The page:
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Thieme Hennis

CodeJam | Apps that Matter. - 57 views

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    Good school in South Africa.
Smith Shots

Discovery learning is the new higher learning - The Globe and Mail - 32 views

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    How do your experiences as a student or teacher relate to the article? What changes do you suggest?
Michele Brown

Coursera.org - 12 views

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    Coursera offers courses from the top universities, for free. Learn from world-class professors, watch high quality lectures, achieve mastery via interactive exercises, and collaborate with a global community of students.
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    We offer high quality courses from the top universities, for free to everyone. We currently host courses from Princeton University, Stanford University, University of California, Berkeley, University of Michigan-Ann Arbor, and University of Pennsylvania. We are changing the face of education globally, and we invite you to join us.
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    Free online courses from around the world
nicholae1

Udacity | Free Online Courses. Advance your College Education & Career - 8 views

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    Online learning from former Stanford profs - build a search engine, or a robotic car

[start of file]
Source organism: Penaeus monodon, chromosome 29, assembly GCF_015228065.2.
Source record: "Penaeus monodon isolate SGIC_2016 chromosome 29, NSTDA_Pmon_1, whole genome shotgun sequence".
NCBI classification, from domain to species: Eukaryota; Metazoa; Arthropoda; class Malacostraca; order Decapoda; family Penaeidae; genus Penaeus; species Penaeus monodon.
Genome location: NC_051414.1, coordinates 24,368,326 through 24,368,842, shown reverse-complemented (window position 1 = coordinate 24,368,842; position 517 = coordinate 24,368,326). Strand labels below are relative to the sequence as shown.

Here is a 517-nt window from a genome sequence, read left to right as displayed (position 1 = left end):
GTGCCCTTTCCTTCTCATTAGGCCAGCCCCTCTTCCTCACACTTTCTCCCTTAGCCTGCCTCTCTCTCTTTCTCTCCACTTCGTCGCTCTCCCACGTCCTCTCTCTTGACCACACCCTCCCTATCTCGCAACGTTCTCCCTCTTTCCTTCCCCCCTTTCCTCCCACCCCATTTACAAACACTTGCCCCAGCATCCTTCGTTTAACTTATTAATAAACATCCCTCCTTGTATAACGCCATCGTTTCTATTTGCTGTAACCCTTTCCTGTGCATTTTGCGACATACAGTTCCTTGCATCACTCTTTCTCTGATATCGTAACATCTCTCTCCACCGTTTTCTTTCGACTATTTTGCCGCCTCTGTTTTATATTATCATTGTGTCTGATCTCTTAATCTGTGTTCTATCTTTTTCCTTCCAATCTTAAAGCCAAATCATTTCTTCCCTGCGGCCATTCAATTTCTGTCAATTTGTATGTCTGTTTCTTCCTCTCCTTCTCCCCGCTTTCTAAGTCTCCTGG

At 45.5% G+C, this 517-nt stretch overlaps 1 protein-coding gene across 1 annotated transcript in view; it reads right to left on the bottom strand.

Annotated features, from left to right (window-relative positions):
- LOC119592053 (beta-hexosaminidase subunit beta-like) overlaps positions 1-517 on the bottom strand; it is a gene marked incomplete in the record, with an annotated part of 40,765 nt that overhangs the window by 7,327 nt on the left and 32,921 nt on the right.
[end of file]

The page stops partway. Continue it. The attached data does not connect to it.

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    Udacity is a totally new kind of learning experience. You learn by solving challenging problems and pursuing udacious projects with world-renowned university instructors (not by watching long, boring lectures). At Udacity, we put you, the student, at the center of the universe.
Javier E

The Decline of Final Exams - NYTimes.com - 52 views

  • Keith O’Brien surveys a national decline in final exams, reflected at Harvard, where fewer than a quarter of the undergraduate courses scheduled the tests in the spring term last year.
  • There’s nothing magical about finals, Bangert-Drowns added. They can be arbitrary and abstract — an inauthentic gauge of what someone knows.
  • many still find value in the final exam. It might be stressful, even terrifying, but it has the singular power to force students to go back over material, think critically about what they have read, review hard-to-grasp-topics once more, and even talk about the subject matter with classmates and instructors — all of which enhance learning.
Javier E

The Default Major - Skating Through B-School - NYTimes.com - 41 views

  • Dr. Mason, who teaches economics at the University of North Florida, believes his students are just as intelligent as they’ve always been. But many of them don’t read their textbooks, or do much of anything else that their parents would have called studying. “We used to complain that K-12 schools didn’t hold students to high standards,” he says with a sigh. “And here we are doing the same thing ourselves.”
  • all evidence suggests that student disengagement is at its worst in Dr. Mason’s domain: undergraduate business education.
  • “Business education has come to be defined in the minds of students as a place for developing elite social networks and getting access to corporate recruiters,”
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  • It’s an attitude that Dr. Khurana first saw in M.B.A. programs but has migrated, he says, to the undergraduate level.
  • Second, in management and marketing, no strong consensus has emerged about what students ought to learn or how they ought to learn it.